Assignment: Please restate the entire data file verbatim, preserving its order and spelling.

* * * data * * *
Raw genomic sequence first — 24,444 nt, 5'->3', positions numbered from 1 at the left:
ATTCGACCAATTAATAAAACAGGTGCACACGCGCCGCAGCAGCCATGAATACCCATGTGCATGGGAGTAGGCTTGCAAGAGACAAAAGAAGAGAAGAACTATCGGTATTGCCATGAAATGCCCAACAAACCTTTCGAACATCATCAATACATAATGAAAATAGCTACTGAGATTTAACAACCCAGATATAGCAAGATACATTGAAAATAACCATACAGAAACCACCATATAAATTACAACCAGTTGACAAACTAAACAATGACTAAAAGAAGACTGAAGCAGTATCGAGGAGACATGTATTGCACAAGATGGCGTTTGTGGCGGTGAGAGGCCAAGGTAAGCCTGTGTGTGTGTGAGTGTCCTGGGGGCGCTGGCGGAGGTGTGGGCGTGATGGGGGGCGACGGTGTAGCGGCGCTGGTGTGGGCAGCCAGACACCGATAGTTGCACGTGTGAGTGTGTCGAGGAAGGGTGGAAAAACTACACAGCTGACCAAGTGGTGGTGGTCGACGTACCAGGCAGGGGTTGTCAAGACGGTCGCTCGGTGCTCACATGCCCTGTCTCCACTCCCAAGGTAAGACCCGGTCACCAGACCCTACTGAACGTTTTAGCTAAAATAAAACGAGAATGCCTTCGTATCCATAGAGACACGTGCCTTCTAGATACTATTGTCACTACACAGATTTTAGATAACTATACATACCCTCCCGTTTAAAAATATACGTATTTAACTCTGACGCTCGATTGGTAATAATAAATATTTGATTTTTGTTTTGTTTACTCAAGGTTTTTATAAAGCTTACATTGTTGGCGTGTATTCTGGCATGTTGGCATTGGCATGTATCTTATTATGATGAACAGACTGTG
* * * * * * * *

Raw genomic sequence first — 24,444 nt, 5'->3', positions numbered from 1 at the left:
ATTCGACCAATTAATAAAACAGGTGCACACGCGCCGCAGCAGCCATGAATACCCATGTGCATGGGAGTAGGCTTGCAAGAGACAAAAGAAGAGAAGAACTATCGGTATTGCCATGAAATGCCCAACAAACCTTTCGAACATCATCAATACATAATGAAAATAGCTACTGAGATTTAACAACCCAGATATAGCAAGATACATTGAAAATAACCATACAGAAACCACCATATAAATTACAACCAGTTGACAAACTAAACAATGACTAAAAGAAGACTGAAGCAGTATCGAGGAGACATGTATTGCACAAGATGGCGTTTGTGGCGGTGAGAGGCCAAGGTAAGCCTGTGTGTGTGTGAGTGTCCTGGGGGCGCTGGCGGAGGTGTGGGCGTGATGGGGGGCGACGGTGTAGCGGCGCTGGTGTGGGCAGCCAGACACCGATAGTTGCACGTGTGAGTGTGTCGAGGAAGGGTGGAAAAACTACACAGCTGACCAAGTGGTGGTGGTCGACGTACCAGGCAGGGGTTGTCAAGACGGTCGCTCGGTGCTCACATGCCCTGTCTCCACTCCCAAGGTAAGACCCGGTCACCAGACCCTACTGAACGTTTTAGCTAAAATAAAACGAGAATGCCTTCGTATCCATAGAGACACGTGCCTTCTAGATACTATTGTCACTACACAGATTTTAGATAACTATACATACCCTCCCGTTTAAAAATATACGTATTTAACTCTGACGCTCGATTGGTAATAATAAATATTTGATTTTTGTTTTGTTTACTCAAGGTTTTTATAAAGCTTACATTGTTGGCGTGTATTCTGGCATGTTGGCATTGGCATGTATCTTATTATGATGAACAGACTGTG